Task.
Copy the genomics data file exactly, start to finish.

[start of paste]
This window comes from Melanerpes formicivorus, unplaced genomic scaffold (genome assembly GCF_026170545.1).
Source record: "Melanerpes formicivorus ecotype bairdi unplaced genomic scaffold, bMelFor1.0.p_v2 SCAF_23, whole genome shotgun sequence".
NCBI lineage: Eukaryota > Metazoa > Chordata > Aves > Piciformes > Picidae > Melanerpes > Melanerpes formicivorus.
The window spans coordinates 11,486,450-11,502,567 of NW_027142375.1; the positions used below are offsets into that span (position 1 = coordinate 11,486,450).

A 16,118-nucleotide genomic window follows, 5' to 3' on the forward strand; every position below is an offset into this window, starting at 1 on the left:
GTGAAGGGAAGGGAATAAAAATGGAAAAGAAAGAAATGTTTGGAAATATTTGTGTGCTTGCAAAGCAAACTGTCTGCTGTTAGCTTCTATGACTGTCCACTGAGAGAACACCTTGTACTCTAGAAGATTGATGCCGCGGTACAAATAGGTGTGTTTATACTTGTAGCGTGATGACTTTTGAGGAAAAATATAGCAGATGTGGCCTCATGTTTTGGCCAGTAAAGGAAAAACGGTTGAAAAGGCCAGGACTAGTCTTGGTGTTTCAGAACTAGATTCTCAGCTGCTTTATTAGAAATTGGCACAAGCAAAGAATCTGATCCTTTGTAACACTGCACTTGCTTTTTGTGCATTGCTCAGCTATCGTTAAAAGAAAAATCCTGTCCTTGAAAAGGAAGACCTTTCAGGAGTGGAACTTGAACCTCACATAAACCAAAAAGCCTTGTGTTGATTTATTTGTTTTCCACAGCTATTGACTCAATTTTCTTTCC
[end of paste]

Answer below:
This window comes from Melanerpes formicivorus, unplaced genomic scaffold (genome assembly GCF_026170545.1).
Source record: "Melanerpes formicivorus ecotype bairdi unplaced genomic scaffold, bMelFor1.0.p_v2 SCAF_23, whole genome shotgun sequence".
NCBI lineage: Eukaryota > Metazoa > Chordata > Aves > Piciformes > Picidae > Melanerpes > Melanerpes formicivorus.
The window spans coordinates 11,486,450-11,502,567 of NW_027142375.1; the positions used below are offsets into that span (position 1 = coordinate 11,486,450).

A 16,118-nucleotide genomic window follows, 5' to 3' on the forward strand; every position below is an offset into this window, starting at 1 on the left:
GTGAAGGGAAGGGAATAAAAATGGAAAAGAAAGAAATGTTTGGAAATATTTGTGTGCTTGCAAAGCAAACTGTCTGCTGTTAGCTTCTATGACTGTCCACTGAGAGAACACCTTGTACTCTAGAAGATTGATGCCGCGGTACAAATAGGTGTGTTTATACTTGTAGCGTGATGACTTTTGAGGAAAAATATAGCAGATGTGGCCTCATGTTTTGGCCAGTAAAGGAAAAACGGTTGAAAAGGCCAGGACTAGTCTTGGTGTTTCAGAACTAGATTCTCAGCTGCTTTATTAGAAATTGGCACAAGCAAAGAATCTGATCCTTTGTAACACTGCACTTGCTTTTTGTGCATTGCTCAGCTATCGTTAAAAGAAAAATCCTGTCCTTGAAAAGGAAGACCTTTCAGGAGTGGAACTTGAACCTCACATAAACCAAAAAGCCTTGTGTTGATTTATTTGTTTTCCACAGCTATTGACTCAATTTTCTTTCC